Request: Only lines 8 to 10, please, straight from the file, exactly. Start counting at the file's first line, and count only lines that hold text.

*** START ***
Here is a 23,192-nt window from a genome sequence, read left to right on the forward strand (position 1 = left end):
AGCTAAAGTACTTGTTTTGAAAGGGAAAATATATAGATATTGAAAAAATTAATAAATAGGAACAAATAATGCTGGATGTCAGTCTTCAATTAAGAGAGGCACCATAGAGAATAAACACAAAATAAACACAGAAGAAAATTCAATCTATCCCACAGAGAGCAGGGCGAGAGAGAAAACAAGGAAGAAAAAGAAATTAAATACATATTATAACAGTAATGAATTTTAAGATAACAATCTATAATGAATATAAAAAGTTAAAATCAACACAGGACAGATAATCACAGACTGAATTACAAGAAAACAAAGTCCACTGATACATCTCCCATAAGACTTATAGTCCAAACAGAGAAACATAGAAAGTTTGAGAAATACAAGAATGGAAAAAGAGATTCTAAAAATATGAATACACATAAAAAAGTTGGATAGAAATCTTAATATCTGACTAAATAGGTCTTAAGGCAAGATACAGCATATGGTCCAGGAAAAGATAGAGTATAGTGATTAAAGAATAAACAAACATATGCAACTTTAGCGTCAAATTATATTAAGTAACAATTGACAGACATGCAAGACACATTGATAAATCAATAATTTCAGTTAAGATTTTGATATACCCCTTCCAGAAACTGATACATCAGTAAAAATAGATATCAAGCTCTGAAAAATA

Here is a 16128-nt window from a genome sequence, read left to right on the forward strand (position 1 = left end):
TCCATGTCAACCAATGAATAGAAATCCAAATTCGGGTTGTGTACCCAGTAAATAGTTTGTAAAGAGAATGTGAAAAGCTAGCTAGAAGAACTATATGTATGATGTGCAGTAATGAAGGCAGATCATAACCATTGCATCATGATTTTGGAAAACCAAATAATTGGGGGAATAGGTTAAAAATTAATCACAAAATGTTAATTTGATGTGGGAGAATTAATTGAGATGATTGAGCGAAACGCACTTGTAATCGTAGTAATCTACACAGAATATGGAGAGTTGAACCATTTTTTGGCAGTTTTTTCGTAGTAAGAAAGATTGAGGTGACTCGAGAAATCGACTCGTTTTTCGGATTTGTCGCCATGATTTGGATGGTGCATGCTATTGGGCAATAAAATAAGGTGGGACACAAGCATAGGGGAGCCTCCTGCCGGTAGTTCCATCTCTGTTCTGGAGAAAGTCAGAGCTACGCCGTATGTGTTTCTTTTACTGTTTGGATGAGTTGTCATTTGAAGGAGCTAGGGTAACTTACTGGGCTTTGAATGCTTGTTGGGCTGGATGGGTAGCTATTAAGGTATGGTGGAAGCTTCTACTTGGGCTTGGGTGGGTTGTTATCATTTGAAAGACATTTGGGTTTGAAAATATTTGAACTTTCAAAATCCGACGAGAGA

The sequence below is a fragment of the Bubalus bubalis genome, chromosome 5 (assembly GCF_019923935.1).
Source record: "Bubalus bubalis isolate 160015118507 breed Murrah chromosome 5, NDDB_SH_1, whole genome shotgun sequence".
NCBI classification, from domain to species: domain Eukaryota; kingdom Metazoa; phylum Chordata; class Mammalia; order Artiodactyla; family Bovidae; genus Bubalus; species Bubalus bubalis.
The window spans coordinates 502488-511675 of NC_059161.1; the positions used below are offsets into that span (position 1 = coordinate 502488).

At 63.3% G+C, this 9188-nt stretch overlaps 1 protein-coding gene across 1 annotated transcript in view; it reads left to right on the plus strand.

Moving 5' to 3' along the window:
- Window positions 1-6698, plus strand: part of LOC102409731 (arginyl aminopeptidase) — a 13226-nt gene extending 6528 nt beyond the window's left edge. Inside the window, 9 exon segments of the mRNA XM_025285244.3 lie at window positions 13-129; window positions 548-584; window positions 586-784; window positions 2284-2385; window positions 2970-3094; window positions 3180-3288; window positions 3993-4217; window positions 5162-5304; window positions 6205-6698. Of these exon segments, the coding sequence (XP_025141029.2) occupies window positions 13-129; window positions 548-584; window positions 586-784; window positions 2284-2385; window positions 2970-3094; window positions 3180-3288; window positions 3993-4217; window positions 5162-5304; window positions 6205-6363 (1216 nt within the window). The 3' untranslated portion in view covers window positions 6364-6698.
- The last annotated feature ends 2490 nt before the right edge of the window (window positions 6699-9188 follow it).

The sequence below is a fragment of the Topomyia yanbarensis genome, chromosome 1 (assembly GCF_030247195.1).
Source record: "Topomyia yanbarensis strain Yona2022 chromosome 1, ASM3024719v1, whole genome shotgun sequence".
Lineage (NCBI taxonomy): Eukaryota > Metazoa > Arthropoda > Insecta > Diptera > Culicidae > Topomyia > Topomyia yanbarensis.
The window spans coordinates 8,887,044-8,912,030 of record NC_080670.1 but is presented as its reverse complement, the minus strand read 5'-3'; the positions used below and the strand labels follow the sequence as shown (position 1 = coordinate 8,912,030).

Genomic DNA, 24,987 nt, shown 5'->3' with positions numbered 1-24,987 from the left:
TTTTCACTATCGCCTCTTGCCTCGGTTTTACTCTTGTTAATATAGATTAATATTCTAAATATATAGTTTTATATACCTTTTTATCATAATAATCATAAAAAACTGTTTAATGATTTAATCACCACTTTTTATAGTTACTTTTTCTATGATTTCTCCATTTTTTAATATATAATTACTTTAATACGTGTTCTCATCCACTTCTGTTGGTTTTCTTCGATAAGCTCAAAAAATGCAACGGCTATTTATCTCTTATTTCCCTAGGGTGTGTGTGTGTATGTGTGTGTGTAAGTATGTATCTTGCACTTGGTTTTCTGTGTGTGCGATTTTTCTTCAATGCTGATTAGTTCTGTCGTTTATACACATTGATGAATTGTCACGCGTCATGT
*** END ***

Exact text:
The window spans coordinates 502488-511675 of NC_059161.1; the positions used below are offsets into that span (position 1 = coordinate 502488).

At 63.3% G+C, this 9188-nt stretch overlaps 1 protein-coding gene across 1 annotated transcript in view; it reads left to right on the plus strand.

Moving 5' to 3' along the window: